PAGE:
Human versus machine-readable XML
It's too easy to get caught up in that small portion of the vast body of XML data and documents that is designed primarily for human reading and consumption and to overlook the fact that the vast majority of XML documents and data seldom, if ever, appear anywhere near a computer display.
From my last tip, you already know that I'm working on revising that entirely mortal anti-classic of computer trade literature XML For Dummies into a 3rd edition. In trying to agree on some revisions to the discussion of XML Style in the book last week, I had an interesting revelation of sorts about the whole topic. Here goes: it's too easy to get caught up in that small portion of the vast body of XML data and documents that is designed primarily for human reading and consumption and to overlook the fact that the vast majority of XML documents and data seldom, if ever, appear anywhere near a computer display.
Everyone knows that XML is a godsend for developers who must build distributed applications, especially when producers and consumers of documents may use different platforms to send and receive such data. Because XML is inherently self-describing (and SOAP is a great example of this kind of technology) it creates a way to build applications that can readily exchange data and other information, so long as they can process the XML document description that describes a typical XML message payload.
Then, too, XML excels at plain old-fashioned data exchange between and among applications. The recipe for success in this case works like this:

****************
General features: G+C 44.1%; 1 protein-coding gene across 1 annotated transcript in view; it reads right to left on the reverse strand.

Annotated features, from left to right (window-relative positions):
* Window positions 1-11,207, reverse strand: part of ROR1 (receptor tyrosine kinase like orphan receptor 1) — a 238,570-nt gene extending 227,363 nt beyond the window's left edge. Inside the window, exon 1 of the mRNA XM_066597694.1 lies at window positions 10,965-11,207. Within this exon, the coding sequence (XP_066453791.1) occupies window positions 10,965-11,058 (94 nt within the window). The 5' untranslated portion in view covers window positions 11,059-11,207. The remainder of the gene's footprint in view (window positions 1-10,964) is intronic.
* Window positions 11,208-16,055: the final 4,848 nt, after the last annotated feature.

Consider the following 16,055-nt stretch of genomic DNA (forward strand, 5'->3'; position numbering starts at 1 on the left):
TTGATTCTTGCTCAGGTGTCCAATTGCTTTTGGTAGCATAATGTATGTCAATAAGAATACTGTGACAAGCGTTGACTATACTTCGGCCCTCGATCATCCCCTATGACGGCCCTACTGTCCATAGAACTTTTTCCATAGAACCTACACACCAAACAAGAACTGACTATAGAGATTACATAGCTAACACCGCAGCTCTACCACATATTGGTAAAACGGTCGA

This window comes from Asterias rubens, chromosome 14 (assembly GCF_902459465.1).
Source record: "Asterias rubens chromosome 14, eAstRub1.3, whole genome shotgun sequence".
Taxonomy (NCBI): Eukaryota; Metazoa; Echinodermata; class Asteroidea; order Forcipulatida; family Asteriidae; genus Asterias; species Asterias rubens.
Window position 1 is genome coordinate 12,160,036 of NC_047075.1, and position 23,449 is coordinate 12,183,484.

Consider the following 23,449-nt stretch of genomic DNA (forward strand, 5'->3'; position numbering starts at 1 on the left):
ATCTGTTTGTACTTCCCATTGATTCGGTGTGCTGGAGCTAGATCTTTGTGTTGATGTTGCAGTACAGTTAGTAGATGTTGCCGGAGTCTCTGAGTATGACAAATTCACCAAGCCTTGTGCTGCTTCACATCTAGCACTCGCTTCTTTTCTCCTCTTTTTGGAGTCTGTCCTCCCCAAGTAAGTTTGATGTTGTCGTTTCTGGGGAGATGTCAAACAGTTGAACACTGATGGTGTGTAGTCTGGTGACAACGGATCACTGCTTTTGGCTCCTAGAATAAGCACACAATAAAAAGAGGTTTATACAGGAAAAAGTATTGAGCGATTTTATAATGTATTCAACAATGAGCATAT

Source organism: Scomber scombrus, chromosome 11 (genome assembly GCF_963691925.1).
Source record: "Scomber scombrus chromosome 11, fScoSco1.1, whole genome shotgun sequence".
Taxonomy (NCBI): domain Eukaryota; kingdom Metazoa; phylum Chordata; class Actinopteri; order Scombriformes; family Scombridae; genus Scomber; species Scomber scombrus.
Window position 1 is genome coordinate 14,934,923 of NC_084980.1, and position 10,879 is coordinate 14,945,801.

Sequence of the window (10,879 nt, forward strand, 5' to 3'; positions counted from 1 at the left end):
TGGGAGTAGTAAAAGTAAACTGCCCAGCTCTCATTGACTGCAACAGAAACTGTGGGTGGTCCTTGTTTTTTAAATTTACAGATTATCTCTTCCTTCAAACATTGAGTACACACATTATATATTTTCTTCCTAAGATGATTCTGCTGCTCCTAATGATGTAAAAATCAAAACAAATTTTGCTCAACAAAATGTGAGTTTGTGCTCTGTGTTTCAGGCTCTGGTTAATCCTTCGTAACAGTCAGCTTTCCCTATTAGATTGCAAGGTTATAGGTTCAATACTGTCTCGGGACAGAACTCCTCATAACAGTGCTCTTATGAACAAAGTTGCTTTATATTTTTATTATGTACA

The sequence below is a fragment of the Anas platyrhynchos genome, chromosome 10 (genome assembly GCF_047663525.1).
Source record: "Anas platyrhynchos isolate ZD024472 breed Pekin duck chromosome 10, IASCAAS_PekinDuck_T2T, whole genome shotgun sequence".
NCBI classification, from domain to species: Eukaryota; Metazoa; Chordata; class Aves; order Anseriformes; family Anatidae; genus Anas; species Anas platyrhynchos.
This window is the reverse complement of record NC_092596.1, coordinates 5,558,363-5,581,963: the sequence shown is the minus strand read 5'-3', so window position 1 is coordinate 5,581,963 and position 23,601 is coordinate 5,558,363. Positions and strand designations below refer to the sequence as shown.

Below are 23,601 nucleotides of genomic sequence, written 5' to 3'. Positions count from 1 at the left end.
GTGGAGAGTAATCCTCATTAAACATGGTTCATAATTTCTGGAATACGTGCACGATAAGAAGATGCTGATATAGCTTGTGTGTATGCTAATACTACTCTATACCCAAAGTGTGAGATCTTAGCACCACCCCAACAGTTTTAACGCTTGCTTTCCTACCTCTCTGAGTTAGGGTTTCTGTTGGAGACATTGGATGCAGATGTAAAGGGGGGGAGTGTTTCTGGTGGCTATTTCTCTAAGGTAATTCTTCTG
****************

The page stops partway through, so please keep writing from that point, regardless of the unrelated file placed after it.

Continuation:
- Build a document description that captures all important data elements, attributes, content models, value constraints, relationship metadata, and so forth. Let's call the resulting markup language a "canonical representation" of the data.
- For each application that needs to exchange data, design two transforms: (1) to the canonical form from the application form; and (2) to the application form from the canonical form.
- To enable any two or more applications that somehow relate to the canonical data exchange information, all that needs to happen is the sending application must transform data from its application form to the canonical XML form, and then the receiving application must transform data from the canonical XML form to its application form.
The beauty of this approach is that the phrase "Repeat as needed" works for an arbitrary number of applications. This by no means minimizes the hard work and thought required to define the XML that represents such data, and to implement two-way transforms for every application that wants to use the canonical XML form for its data. But it does provide a fantastic way for applications to exchange information.
In fact, I know of numerous multi-application systems where XML is more of a "virtual format" than a real format for data storage. In this environment, data is converted to XML only momentarily from a source application, then immediately converted to a different format suitable for a target application. I suspect a great many patched-together data exchanges occur this way in the real world.
Thus, for an ironic coda to my last XML tip, although it may be trickier to view native XML content on the Web through a browser than it should be nowadays, no one can say that XML isn't being heavily used in environments where XML data plays a key role, albeit away from the view of human eyes!
Have questions, comments, or feedback about this or other XML-related topics? Please e-mail me care of email@example.com; I'm always glad to hear from readers.
Ed Tittel is a principal at LANWrights, Inc., a wholly owned subsidiary of LeapIt.com. LANWrights offers training, writing, and consulting services on Internet, networking, and Web topics (including XML and XHTML), plus various IT certifications (Microsoft, Sun/Java, and Prosoft/CIW).